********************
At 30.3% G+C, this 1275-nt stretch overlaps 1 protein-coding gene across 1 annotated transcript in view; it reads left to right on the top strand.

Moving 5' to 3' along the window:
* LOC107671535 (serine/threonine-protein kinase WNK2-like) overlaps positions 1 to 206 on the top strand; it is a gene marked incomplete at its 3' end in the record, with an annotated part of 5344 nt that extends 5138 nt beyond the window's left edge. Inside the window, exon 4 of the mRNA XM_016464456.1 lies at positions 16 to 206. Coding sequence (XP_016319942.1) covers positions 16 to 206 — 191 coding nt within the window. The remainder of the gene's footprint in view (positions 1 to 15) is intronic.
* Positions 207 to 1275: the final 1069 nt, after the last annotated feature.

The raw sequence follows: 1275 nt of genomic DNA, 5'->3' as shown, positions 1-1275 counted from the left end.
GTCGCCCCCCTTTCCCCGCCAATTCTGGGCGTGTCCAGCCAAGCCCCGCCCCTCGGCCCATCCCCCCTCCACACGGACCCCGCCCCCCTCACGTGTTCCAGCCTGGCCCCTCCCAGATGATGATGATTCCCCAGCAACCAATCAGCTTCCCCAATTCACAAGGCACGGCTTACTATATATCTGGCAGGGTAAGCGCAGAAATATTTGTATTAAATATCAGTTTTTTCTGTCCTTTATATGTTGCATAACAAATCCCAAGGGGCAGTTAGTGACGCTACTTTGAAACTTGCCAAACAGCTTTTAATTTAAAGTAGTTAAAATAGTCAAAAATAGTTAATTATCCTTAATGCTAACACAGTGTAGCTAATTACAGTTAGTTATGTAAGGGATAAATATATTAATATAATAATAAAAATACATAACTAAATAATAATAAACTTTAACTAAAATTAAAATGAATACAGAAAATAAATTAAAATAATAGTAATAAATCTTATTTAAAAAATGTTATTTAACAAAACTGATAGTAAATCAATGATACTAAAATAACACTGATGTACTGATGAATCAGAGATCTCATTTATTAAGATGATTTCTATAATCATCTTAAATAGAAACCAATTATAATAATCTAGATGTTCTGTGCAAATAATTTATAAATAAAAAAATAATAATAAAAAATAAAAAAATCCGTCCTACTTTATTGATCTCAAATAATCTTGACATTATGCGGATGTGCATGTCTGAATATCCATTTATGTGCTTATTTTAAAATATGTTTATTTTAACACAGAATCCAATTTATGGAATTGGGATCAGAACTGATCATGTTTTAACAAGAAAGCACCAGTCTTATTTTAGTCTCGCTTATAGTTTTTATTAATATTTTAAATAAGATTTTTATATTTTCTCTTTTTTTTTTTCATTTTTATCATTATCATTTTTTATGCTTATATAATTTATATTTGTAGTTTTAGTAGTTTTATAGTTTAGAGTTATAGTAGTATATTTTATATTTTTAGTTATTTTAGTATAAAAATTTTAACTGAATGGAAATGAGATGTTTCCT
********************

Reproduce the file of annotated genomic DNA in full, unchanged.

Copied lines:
At 30.3% G+C, this 1275-nt stretch overlaps 1 protein-coding gene across 1 annotated transcript in view; it reads left to right on the top strand.

Moving 5' to 3' along the window:
* LOC107671535 (serine/threonine-protein kinase WNK2-like) overlaps positions 1 to 206 on the top strand; it is a gene marked incomplete at its 3' end in the record, with an annotated part of 5344 nt that extends 5138 nt beyond the window's left edge. Inside the window, exon 4 of the mRNA XM_016464456.1 lies at positions 16 to 206. Coding sequence (XP_016319942.1) covers positions 16 to 206 — 191 coding nt within the window. The remainder of the gene's footprint in view (positions 1 to 15) is intronic.
* Positions 207 to 1275: the final 1069 nt, after the last annotated feature.

The raw sequence follows: 1275 nt of genomic DNA, 5'->3' as shown, positions 1-1275 counted from the left end.
GTCGCCCCCCTTTCCCCGCCAATTCTGGGCGTGTCCAGCCAAGCCCCGCCCCTCGGCCCATCCCCCCTCCACACGGACCCCGCCCCCCTCACGTGTTCCAGCCTGGCCCCTCCCAGATGATGATGATTCCCCAGCAACCAATCAGCTTCCCCAATTCACAAGGCACGGCTTACTATATATCTGGCAGGGTAAGCGCAGAAATATTTGTATTAAATATCAGTTTTTTCTGTCCTTTATATGTTGCATAACAAATCCCAAGGGGCAGTTAGTGACGCTACTTTGAAACTTGCCAAACAGCTTTTAATTTAAAGTAGTTAAAATAGTCAAAAATAGTTAATTATCCTTAATGCTAACACAGTGTAGCTAATTACAGTTAGTTATGTAAGGGATAAATATATTAATATAATAATAAAAATACATAACTAAATAATAATAAACTTTAACTAAAATTAAAATGAATACAGAAAATAAATTAAAATAATAGTAATAAATCTTATTTAAAAAATGTTATTTAACAAAACTGATAGTAAATCAATGATACTAAAATAACACTGATGTACTGATGAATCAGAGATCTCATTTATTAAGATGATTTCTATAATCATCTTAAATAGAAACCAATTATAATAATCTAGATGTTCTGTGCAAATAATTTATAAATAAAAAAATAATAATAAAAAATAAAAAAATCCGTCCTACTTTATTGATCTCAAATAATCTTGACATTATGCGGATGTGCATGTCTGAATATCCATTTATGTGCTTATTTTAAAATATGTTTATTTTAACACAGAATCCAATTTATGGAATTGGGATCAGAACTGATCATGTTTTAACAAGAAAGCACCAGTCTTATTTTAGTCTCGCTTATAGTTTTTATTAATATTTTAAATAAGATTTTTATATTTTCTCTTTTTTTTTTTCATTTTTATCATTATCATTTTTTATGCTTATATAATTTATATTTGTAGTTTTAGTAGTTTTATAGTTTAGAGTTATAGTAGTATATTTTATATTTTTAGTTATTTTAGTATAAAAATTTTAACTGAATGGAAATGAGATGTTTCCT